Tapu (Tupz) Takiari’s first memory of kava was not of the liquid itself but of what was happening around it.
“I remember wondering ‘Why are they all sitting around this bowl? Why is everyone so calm, singing these lovely songs and laughing around this bowl? What’s in this bowl?'” he says.
Kava is a plant root that is traditionally dried, ground into a powder and mixed with water to create a drink that has been used for Pacific Islander ceremonial purposes such as births, deaths and marriages, dating back to the beginnings of these civilisations.
For Tupz and many other Pacific Island Canberrans, the drink is inextricably linked to culture and tradition, but until recently has been difficult to access in Australia.
Outside of its cultural ties, kava has been used as a treatment for insomnia, stress and anxiety due to its physiologically relaxing effects.
For this same reason, it’s often used interchangeably with alcohol and, when consumed excessively, can cause drowsiness, nausea and loss of muscle control.
In the 1990s and early 2000s, a picture started to emerge likening kava to alcohol or certain drugs, triggering health concerns, particularly for individuals and communities vulnerable to substance abuse.
In 2007, the government issued a near-blanket ban on all kava exports to Australia, capping the amount permitted to 2 kg per person upon entry into Australia.
But Tupz says drawing parallels between kava and alcohol is misinformed.
“What the government was responding to was not a kava issue – it was a social issue,” he says.
“Kava doesn’t make you ‘drunk’ or ‘high’, it won’t knock you out or impair your mental clarity, and it’s not addictive like other substances. Its effects are more mellow than that. It does relax your body but its greatest benefits don’t stem from what it does to you physiologically.
“It’s about who’s around the bowl that matters most. For Pacific Islanders, it’s a tool for social cohesion.”
Tupz says like most things, the lack of understanding around kava is far more harmful than the product.
That’s why, with the support of local advocacy organisation Fair Canberra, Tupz and other Pacific Islanders formed the Kava Project and started campaigning for an evidence-based reassessment of kava incorporating community consultation.
In 2019, a pilot program increased the amount of kava that can be brought into Australia from 2 kg to 4 kg.
Then in 2021, Fair Canberra facilitated a forum, bringing together the Pacific Island community, Pacific Islands High Commissioners, kava experts and policymakers in the same room.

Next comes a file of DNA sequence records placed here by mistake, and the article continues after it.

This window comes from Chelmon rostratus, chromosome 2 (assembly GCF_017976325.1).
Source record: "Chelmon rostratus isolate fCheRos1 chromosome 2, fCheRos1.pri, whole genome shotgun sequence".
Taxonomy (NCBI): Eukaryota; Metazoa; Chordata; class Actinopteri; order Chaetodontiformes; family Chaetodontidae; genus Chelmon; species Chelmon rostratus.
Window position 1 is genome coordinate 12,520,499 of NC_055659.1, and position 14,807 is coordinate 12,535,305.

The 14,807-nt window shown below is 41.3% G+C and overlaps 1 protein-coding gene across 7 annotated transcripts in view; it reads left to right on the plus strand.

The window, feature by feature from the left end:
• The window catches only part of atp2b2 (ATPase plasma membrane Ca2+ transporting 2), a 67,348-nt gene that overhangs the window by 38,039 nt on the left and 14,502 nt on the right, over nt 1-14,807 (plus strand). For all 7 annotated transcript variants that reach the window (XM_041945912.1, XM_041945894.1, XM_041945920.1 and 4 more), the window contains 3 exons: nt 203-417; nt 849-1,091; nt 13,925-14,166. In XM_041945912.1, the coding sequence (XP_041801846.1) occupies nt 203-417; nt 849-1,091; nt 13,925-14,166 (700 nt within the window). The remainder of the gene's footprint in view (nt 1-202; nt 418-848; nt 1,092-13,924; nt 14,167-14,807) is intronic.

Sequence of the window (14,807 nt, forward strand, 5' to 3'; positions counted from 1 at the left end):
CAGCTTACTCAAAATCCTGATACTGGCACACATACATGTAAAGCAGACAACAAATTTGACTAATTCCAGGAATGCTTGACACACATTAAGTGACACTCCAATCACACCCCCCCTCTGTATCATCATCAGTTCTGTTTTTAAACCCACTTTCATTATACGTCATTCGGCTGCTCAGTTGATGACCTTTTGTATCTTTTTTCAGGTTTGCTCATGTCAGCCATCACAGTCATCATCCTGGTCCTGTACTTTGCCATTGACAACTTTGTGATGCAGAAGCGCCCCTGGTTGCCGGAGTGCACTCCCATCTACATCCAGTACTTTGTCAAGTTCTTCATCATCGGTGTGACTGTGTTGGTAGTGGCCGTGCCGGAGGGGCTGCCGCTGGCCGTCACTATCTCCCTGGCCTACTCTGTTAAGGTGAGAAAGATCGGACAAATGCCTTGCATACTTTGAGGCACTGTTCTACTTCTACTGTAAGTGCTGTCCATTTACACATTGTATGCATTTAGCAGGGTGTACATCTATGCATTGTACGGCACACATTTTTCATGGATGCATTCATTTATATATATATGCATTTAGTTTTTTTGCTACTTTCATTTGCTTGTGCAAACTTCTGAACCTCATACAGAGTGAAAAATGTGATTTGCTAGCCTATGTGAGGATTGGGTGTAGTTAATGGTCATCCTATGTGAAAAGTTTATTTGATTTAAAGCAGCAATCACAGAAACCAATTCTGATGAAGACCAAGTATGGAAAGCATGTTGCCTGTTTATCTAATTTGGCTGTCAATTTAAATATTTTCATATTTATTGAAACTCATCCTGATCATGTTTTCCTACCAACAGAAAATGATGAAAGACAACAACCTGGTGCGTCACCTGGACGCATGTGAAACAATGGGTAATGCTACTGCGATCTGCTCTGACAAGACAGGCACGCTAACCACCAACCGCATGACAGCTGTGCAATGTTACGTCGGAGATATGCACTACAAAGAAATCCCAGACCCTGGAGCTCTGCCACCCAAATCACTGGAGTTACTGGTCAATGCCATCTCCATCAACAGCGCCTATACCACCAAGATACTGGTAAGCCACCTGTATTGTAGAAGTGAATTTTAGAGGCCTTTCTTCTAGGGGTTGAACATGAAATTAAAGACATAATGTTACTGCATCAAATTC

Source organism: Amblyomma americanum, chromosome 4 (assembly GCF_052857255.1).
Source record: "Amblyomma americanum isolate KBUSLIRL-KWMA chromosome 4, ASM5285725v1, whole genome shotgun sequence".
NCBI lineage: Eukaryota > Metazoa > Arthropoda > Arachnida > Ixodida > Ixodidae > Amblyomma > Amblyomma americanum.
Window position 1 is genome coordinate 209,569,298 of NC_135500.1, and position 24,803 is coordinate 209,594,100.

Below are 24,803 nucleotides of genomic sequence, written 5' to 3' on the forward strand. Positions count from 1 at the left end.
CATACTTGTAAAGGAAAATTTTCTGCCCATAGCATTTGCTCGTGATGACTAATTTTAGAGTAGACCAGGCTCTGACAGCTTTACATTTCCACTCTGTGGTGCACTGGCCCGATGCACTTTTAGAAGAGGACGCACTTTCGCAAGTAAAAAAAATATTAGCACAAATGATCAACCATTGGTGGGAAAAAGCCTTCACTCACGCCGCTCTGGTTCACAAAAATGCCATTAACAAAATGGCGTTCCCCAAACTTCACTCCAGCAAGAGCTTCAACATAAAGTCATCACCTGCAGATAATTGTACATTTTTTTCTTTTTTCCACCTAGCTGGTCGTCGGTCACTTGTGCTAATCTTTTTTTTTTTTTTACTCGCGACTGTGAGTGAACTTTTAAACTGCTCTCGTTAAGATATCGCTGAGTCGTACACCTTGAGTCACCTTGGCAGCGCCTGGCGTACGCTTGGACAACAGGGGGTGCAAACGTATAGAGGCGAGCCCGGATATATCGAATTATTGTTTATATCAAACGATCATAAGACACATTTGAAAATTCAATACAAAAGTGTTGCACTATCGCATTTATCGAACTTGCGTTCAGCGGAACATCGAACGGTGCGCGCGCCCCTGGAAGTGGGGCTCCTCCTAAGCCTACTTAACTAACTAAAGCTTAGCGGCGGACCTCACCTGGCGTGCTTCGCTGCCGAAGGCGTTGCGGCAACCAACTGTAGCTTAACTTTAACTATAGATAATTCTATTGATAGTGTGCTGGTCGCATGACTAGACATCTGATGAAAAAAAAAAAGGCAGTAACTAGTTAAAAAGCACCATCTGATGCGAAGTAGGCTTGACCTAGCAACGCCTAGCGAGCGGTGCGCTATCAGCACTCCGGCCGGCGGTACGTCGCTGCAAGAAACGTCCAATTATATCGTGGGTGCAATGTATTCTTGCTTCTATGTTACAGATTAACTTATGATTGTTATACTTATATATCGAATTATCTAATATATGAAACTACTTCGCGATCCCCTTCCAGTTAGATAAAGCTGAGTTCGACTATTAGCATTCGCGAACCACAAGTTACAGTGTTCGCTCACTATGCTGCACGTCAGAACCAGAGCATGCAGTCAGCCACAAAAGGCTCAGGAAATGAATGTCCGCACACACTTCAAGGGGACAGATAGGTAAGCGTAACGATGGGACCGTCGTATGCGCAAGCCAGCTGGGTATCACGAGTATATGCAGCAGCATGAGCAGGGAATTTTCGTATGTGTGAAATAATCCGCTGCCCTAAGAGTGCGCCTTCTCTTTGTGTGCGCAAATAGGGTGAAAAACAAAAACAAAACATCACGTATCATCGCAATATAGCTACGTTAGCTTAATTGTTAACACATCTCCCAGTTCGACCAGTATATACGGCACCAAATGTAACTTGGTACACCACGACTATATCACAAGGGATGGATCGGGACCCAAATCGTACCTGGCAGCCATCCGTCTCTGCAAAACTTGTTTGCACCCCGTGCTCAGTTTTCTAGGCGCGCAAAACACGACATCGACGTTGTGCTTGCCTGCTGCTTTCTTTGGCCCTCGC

A two-year pilot allowing the commercial importation of kava to the ACT came into effect in December 2021.
“A lot of the people working on kava advocacy are some of the world’s leading kava experts and researchers,” Tupz says.
“Their research focuses on the science of kava. With a better understanding, we know that aside from the long-standing social benefits among Pacific Islanders, kava consumption could be used to ease general anxiety disorders. One kava expert, a Fulbright scholar, is researching kava’s benefits for veterans with PTSD.”
As the pilot program draws to an end and the Government deliberates on whether to make commercial kava importation permanent in the ACT, the Fair Canberra Kava Project will host another forum to home in on its recommendations.
The hope is that policymakers will again consider expert advice, evidence and community consultation in discussions around the logistics of Kava in Australia, import quality assurance and how to legalise it nationally.
“The Pacific Island population have the experts and the right people to help inform the Australian Government on safe kava importation from all aspects,” Tupz says.
“We want to do what we can to ensure the Government can make informed, evidence-based policy.”
Ultimately the hope is to re-create scenes like those from Tupz’s youth for Pacific Island populations nationwide.
“As Western perspectives may influence the Pacific community, our youths see the clubbing scene as something normal and the kava scene as something primitive. That’s wrong,” he says.
“The kava scene – its principles – are who we are. But we’ve replaced it with something far more detrimental to our health.
“We want to show Pacific Island communities across Australia the power in coming together as we have since time immemorial.”